Process and Outcome Measures of Quality for CAP Percentage of patients receiving oxygenation assessment on admission Percentage of eligible patients receiving a pneumococcal and influenza vaccination Percentage of eligible patients receiving smoking cessation advice or counseling Length of stay Mortality rate/Discharge disposition
Getting the plan right for connecting generalizable scientific knowledge to particular context Standardization? Prompting strategies? Algorithms? Academic detailing? Resequencing work steps? Relationship work? Conflict management / negotiation strategies? Automation? Eliminate steps? Combine/couple steps? Change process ownership? Other? 1.Clarify aim(s) 2.Identify alternatives: 3. Select the best fit
Getting the plan right for connecting generalizable scientific knowledge to particular context Aim 1.Get correct treatment reliably started in less than four hours after arrival. 2.Prevent unnecessary CAP by improving immunization and smoking cessation care.
Alternatives for improving the care for CAP patients Start treatment where the patient is when diagnosis is made Develop standard admission orders and antibiotic guidelines Create documents that facilitate communication between outpatient and inpatient providers Include prompts for necessary vaccinations and smoking cessation in the admission orders Provide individualized feedback to providers about the care that they provide to pneumonia patients
“Making it happen” Local and non-local strategies of importance? “Ways” things get done? What matters to people who work here, how, why? Leadership of change history? Ways leaders manifest their support? Sustaining / embedding strategies? “Unlearning” needed? Supports for same? Relation of measurement to operations? Change ownership? Clinical policy ownership? Log of change process?
Knowledge of “how to make it happen” at DHMC “Ways” things get done? –Needed input and support from ED, GIM Clinic, One East, ID, Pharmacy, Nursing, and Residents –Needed approval of various committees for standard order forms –Needed support of administration –National and local priority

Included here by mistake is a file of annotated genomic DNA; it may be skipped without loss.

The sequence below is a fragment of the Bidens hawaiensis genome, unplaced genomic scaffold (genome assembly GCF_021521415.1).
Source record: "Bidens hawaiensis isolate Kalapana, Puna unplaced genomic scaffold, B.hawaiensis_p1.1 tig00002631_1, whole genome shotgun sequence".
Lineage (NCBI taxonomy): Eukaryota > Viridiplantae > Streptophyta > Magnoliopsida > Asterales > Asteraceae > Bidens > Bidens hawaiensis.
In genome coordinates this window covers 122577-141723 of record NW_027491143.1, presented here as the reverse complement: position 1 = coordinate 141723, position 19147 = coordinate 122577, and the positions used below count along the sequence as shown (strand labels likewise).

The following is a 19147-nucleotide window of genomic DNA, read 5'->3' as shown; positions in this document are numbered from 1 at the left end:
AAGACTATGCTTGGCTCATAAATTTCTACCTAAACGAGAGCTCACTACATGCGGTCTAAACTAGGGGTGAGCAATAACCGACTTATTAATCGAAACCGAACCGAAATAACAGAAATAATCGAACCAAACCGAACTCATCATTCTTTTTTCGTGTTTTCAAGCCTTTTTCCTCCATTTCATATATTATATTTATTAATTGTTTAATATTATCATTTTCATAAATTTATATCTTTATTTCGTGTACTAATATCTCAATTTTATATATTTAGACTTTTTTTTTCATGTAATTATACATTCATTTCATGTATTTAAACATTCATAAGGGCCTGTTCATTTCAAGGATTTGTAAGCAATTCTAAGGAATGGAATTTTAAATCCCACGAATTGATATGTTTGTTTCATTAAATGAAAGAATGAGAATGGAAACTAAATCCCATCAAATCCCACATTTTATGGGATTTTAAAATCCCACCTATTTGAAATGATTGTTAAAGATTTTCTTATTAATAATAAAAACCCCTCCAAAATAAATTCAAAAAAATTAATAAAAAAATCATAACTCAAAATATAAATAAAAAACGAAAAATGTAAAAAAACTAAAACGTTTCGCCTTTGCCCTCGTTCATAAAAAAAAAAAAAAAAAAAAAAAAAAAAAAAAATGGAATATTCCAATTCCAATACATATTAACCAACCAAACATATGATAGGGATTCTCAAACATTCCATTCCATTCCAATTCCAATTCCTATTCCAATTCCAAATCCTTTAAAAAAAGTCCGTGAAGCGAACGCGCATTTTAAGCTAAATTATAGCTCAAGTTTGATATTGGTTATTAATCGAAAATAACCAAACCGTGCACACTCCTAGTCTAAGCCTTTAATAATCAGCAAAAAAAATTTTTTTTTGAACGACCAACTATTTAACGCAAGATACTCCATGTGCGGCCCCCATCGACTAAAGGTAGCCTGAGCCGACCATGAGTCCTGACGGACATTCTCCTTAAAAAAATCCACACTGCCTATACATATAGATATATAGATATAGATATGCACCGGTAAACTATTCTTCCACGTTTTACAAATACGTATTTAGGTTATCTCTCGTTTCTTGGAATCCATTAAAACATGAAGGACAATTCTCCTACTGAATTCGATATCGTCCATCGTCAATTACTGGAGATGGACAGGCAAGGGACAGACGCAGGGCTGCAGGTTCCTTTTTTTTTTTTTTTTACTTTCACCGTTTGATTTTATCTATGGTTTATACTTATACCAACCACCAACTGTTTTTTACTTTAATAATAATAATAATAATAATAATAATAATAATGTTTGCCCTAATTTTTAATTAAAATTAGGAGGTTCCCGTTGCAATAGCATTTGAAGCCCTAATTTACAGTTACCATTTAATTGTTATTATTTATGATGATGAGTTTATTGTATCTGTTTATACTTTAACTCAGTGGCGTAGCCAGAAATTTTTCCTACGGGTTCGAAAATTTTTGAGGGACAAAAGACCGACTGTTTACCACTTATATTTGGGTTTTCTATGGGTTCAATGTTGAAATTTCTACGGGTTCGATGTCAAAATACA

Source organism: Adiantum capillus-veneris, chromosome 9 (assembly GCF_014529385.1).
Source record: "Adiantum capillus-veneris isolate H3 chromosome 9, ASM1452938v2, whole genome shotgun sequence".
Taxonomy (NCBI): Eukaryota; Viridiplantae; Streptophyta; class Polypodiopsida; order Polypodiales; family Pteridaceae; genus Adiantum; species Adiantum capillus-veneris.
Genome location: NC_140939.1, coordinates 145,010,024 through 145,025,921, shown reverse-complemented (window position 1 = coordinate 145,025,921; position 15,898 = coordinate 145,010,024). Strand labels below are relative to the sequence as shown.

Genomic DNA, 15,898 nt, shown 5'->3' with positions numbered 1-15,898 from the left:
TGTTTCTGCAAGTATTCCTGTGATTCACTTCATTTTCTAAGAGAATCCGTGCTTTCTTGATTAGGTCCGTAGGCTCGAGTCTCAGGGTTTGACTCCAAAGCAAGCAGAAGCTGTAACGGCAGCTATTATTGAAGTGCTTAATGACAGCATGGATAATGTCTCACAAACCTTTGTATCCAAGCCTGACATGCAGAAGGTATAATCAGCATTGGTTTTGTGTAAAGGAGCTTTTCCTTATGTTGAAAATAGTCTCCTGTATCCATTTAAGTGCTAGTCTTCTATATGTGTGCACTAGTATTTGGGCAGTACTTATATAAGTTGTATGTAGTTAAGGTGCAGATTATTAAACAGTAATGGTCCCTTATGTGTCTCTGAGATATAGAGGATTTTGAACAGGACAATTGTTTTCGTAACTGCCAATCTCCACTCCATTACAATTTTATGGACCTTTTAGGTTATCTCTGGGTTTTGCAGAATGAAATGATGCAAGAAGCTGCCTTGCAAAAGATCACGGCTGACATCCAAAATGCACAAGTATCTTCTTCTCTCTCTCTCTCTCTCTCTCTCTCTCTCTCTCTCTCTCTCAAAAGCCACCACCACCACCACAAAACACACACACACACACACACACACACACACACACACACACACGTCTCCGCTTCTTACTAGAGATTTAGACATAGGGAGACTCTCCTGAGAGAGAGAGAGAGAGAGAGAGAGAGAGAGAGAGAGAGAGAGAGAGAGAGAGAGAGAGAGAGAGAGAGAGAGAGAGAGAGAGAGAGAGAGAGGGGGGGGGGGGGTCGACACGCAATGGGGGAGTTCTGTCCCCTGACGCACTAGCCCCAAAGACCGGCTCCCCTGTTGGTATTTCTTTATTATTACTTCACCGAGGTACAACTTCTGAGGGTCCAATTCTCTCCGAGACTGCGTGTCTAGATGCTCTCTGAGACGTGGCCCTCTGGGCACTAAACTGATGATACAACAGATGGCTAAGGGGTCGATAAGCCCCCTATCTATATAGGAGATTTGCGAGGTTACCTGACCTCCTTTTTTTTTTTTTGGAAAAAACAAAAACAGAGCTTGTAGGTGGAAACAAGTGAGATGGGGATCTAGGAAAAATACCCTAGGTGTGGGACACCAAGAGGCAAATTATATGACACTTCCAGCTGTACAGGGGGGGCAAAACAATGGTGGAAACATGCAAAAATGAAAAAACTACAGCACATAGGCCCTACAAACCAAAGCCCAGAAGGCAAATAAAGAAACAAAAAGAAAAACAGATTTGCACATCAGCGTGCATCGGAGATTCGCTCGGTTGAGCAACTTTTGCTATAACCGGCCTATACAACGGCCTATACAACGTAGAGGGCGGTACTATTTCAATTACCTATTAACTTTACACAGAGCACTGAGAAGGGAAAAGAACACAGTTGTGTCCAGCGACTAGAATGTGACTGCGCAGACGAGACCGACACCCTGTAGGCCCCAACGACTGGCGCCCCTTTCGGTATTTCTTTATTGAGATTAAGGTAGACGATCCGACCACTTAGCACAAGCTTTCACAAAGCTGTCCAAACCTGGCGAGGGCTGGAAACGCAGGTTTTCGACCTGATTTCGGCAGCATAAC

Knowledge of “how to make it happen” at DHMC What matters to people who work here, how, why? –Infectious Disease very concerned about possible misuse of standard orders have been frustrated in the past by the lack of diagnostic testing are primarily concerned with relatively rare causes of pneumonia
Knowledge of “how to make it happen” at DHMC What matters to people who work here, how, why? –Emergency Department Looking for ways to determine the appropriate antibiotics for CAP patients Have not traditionally used written orders
Knowledge of “how to make it happen” at DHMC What matters to people who work here, how, why? –General Internal Medicine Concerned about keeping up with busy schedules while treating patients who need to be admitted Increasing problem of patients waiting in the clinic for an inpatient bed
Community-Acquired Pneumonia Performance Measures 2003 (%) Jan – March 2005 (%) Time to treat 6281 Oxygenation 100 Blood cultures 6296 Pneumovax 3855 Smoking 4975 Composite 1038
Community Acquired Pneumonia Outcome Measures July – Sept 2003 N = 48 Jan – March 2005 N = 47 LOS - Mean 84.6 LOS - Median 54 Range 1 - 452 - 14
Knowledge systems involved Generalizable Scientific Evidence Particular Context Measurable Performance Improvement + control context out design for generalizability I focus on particular / identity II time measurement fidelity III right plan IV making it happen V
Toward stronger evidence on quality improvement How can publication guidelines help? Davidoff, Batalden
Quality Improvement: A three component engine Scientific knowledge Competent individual and system performance Knowledge about how to acquire and increase competence Davidoff, Batalden
Learning is the source of energy that drives all quality improvement Davidoff, Batalden